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How Common is Asbestos in Popcorn Ceilings in Homes?

Posted on behalf of Peter T. Nicholl in Mesothelioma & Asbestos Aug 04, 2022

scraping down popcorn ceilingIf you live in a home built before 1980 or are considering buying or renting a home built before 1980, you need to learn if there are any asbestos exposure risks. While you may have heard about the risks presented by insulation, you may not know that popcorn ceilings installed before 1980 contain a small amount of asbestos.

Our experienced Maryland mesothelioma lawyers discuss the asbestos exposure risks presented by old popcorn ceilings and what steps homeowners and renters can take to deal with the danger.

If you or your loved one has been diagnosed with mesothelioma, lung cancer or asbestosis because of exposure to asbestos, we may be able to help you seek compensation for your damages. You can schedule a free legal consultation to learn more about how we may be able to help you.

The Law Offices of Peter T. Nicholl has been helping asbestos victims for decades, recovering millions on behalf of our clients. We have taken on some of the largest corporate employers in the nation. There are no upfront fees for our services, and we do not get paid unless you recover compensation.

Asbestos in Popcorn Ceilings

A popcorn ceiling is a type of textured paint that contains small, popcorn-like kernels. It may be inconceivable to many homeowners today, but popcorn ceilings were quite popular between 1950 and 1990. Homeowners appreciated how easy it was to spray on this material and how a popcorn ceiling helped to soundproof a room. Popcorn ceilings are also known for being fire-retardant.

Generally, any popcorn ceiling that was applied before 1980 contains asbestos. As little as one percent of the material or as much as 10 percent of the material could contain asbestos. If you own a home that was built before 1980, or your home had a significant remodel before 1980, there is a good chance the popcorn ceiling contains asbestos. If there is any other textured paint in the home, and it was applied before 1980, it may also contain asbestos.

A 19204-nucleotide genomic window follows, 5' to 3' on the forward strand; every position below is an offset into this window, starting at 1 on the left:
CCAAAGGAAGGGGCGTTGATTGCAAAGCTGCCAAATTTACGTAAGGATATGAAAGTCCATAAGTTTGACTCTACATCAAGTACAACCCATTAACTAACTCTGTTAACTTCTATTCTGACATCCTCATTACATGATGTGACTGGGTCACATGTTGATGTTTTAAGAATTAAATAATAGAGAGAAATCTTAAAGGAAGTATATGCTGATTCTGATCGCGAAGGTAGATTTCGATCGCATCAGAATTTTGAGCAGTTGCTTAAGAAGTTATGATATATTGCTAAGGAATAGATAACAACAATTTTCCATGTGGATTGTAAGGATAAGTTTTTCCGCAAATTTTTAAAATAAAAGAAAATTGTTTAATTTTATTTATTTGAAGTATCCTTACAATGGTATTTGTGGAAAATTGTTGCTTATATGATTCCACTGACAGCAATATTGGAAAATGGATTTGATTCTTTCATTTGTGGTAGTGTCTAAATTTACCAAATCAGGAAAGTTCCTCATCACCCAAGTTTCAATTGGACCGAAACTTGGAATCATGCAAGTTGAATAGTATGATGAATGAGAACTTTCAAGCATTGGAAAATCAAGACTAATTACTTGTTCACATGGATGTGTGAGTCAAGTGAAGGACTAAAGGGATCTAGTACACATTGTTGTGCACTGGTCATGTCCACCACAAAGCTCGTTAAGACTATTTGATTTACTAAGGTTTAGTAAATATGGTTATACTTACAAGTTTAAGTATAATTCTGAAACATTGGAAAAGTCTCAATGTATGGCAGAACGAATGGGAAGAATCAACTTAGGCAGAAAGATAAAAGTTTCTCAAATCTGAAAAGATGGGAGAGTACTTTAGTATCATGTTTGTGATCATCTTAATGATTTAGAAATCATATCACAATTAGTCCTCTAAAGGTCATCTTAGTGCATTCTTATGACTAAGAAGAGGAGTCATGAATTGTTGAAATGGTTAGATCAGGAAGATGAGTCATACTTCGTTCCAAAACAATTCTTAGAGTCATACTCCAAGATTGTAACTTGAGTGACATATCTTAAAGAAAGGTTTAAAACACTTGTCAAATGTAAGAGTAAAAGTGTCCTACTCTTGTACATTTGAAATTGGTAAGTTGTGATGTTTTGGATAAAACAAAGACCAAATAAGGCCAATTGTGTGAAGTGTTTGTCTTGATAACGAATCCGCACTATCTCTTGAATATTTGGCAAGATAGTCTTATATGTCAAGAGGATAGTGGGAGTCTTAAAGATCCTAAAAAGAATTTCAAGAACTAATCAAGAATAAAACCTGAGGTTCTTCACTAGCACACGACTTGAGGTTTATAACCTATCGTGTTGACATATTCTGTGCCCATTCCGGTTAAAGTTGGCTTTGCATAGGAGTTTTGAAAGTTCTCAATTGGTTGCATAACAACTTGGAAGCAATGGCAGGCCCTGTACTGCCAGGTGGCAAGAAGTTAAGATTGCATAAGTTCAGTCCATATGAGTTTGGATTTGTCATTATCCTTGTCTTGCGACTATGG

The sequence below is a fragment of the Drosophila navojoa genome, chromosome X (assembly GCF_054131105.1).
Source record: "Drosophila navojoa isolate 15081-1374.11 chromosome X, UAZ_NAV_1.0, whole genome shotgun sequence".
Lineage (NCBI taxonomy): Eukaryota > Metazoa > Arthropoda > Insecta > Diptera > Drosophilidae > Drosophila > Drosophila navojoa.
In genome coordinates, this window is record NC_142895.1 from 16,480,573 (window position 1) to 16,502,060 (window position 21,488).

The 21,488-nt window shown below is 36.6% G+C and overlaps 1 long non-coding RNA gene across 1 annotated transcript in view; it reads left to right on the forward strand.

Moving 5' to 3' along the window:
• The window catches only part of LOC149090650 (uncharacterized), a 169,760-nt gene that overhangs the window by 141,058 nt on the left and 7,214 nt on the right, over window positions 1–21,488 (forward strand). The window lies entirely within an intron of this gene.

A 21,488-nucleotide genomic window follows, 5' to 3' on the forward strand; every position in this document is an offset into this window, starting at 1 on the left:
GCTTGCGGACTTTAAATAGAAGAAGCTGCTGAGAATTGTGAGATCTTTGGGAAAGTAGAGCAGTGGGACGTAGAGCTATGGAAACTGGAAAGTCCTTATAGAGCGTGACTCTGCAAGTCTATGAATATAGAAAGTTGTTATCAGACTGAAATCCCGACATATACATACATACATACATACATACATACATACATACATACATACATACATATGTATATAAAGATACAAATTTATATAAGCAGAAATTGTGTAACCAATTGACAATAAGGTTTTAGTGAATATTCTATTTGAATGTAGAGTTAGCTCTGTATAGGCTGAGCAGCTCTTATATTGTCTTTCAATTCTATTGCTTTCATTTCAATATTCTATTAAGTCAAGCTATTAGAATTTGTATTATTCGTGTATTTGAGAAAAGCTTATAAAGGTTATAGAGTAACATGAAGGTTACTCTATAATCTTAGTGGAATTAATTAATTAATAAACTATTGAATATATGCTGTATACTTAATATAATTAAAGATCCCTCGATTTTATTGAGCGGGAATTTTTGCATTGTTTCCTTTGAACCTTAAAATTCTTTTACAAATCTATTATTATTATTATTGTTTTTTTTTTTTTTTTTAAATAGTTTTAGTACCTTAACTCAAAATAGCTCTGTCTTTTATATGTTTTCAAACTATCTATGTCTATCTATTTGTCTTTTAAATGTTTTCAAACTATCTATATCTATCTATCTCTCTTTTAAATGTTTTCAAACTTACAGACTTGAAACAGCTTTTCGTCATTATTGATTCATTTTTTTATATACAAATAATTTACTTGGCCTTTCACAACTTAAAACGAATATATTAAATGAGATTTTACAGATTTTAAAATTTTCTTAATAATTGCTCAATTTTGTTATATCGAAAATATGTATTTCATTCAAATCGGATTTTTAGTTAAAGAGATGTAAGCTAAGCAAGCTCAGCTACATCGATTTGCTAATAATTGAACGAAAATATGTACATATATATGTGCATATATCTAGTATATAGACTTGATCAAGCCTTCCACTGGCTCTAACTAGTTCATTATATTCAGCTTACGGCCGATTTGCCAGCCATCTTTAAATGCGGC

There is no way to tell if a popcorn ceiling contains asbestos simply by looking at it. The asbestos fibers in popcorn ceiling paint are 1,200 times thinner than a single human hair. You need to have your popcorn ceiling professionally tested to determine if it contains asbestos.

Dangers of Asbestos-Containing Popcorn Ceilings

You may have heard that asbestos is not dangerous if it is left alone. However, this is not a long-term strategy for avoiding asbestos exposure. In the short-term, keeping the door to a room closed and avoiding that room is a good idea, but you do not want to take the risk of asbestos being disturbed without you realizing it.

The first thing you need to do is test the ceiling to see if it contains asbestos. You need to collect a sample of the material. The ideal method is to gather samples from at least two areas, as one sample from one spot may not provide an accurate picture of how much asbestos is in the ceiling.

You can have professionals do this, and this is probably the safest method. If you do this yourself, you need to make sure to wear a mask and put a plastic sheet on the floor to catch any dust that is created when you collect your samples.

Before you scrape away samples from the ceiling, make sure you have a wet wipe. Once you scrape away a sample, wipe up any debris to help prevent it from getting airborne.

Immediately put the samples into a plastic bag and seal it tightly. Send the sample to an asbestos testing lab and wait for them to give you the results.

Make sure to thoroughly wash your hands and put your clothes into the washing machine right away.

You should also keep people out of the area of your home that may contain asbestos. Close the vents to the room, shut all the doors and windows and keep your pets out of the room.

If your ceiling is found to contain asbestos, you should have licensed professionals deal with it. There are three main options for trying to ensure your safety:

Encasing the Area

You could put new ceiling tiles over the popcorn ceiling or install some other type of physical barrier to prevent the release of any asbestos dust. This may be a good option, but you need to determine what the risk of asbestos exposure would be. Discuss the situation with licensed professionals.

Encapsulate the Asbestos

This refers to sealing up the asbestos-containing materials with a binding substance like paint. However, encapsulation can be challenging, particularly because there is a risk of releasing small popcorn particles into the air. That is why encapsulation should only be done by a trained asbestos abatement professional.

While encasement and encapsulation may work, it is important to remember that if you need to remodel later, you may need to use more protective measures to prevent asbestos fibers from being released into the air. If you sell the home, you will be required to tell potential buyers about the presence of asbestos.

Remove the Asbestos-Containing Product

Sometimes the best way to deal with the situation is to have the asbestos removed from your home. However, as this is far riskier than leaving it in the home while mitigating the risk, you should only have asbestos removed by trained mitigation professionals.

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